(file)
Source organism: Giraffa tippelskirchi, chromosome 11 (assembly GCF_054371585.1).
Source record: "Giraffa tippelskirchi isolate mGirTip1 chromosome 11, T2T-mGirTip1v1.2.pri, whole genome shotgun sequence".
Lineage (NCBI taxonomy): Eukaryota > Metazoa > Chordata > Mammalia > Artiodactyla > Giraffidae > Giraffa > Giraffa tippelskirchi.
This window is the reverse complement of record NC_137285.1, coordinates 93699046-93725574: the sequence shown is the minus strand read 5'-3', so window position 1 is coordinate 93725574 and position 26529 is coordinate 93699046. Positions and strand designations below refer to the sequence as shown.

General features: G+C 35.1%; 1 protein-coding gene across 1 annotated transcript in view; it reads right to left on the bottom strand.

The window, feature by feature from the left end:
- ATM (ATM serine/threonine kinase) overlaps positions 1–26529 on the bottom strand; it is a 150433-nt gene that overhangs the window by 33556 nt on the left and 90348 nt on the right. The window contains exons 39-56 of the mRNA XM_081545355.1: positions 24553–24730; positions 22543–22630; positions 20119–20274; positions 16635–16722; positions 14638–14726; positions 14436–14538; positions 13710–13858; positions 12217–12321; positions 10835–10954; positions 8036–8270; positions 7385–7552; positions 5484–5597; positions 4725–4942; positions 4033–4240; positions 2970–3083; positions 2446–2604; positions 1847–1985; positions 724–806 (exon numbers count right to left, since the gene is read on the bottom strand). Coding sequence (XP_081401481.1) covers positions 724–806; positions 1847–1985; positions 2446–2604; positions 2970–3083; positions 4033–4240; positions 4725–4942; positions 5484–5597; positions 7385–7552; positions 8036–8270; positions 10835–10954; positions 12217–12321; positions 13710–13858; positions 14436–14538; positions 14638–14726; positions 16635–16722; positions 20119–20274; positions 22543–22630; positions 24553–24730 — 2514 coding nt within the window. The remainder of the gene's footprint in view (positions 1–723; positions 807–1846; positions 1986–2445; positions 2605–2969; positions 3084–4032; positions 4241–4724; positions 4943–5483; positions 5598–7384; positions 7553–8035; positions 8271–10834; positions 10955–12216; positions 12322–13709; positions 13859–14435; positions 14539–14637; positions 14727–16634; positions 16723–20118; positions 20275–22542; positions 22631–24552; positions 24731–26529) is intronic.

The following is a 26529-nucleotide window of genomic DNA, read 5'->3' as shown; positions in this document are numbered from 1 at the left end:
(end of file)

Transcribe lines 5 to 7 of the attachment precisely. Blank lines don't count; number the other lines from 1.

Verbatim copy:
General features: G+C 35.1%; 1 protein-coding gene across 1 annotated transcript in view; it reads right to left on the bottom strand.

The window, feature by feature from the left end:
- ATM (ATM serine/threonine kinase) overlaps positions 1–26529 on the bottom strand; it is a 150433-nt gene that overhangs the window by 33556 nt on the left and 90348 nt on the right. The window contains exons 39-56 of the mRNA XM_081545355.1: positions 24553–24730; positions 22543–22630; positions 20119–20274; positions 16635–16722; positions 14638–14726; positions 14436–14538; positions 13710–13858; positions 12217–12321; positions 10835–10954; positions 8036–8270; positions 7385–7552; positions 5484–5597; positions 4725–4942; positions 4033–4240; positions 2970–3083; positions 2446–2604; positions 1847–1985; positions 724–806 (exon numbers count right to left, since the gene is read on the bottom strand). Coding sequence (XP_081401481.1) covers positions 724–806; positions 1847–1985; positions 2446–2604; positions 2970–3083; positions 4033–4240; positions 4725–4942; positions 5484–5597; positions 7385–7552; positions 8036–8270; positions 10835–10954; positions 12217–12321; positions 13710–13858; positions 14436–14538; positions 14638–14726; positions 16635–16722; positions 20119–20274; positions 22543–22630; positions 24553–24730 — 2514 coding nt within the window. The remainder of the gene's footprint in view (positions 1–723; positions 807–1846; positions 1986–2445; positions 2605–2969; positions 3084–4032; positions 4241–4724; positions 4943–5483; positions 5598–7384; positions 7553–8035; positions 8271–10834; positions 10955–12216; positions 12322–13709; positions 13859–14435; positions 14539–14637; positions 14727–16634; positions 16723–20118; positions 20275–22542; positions 22631–24552; positions 24731–26529) is intronic.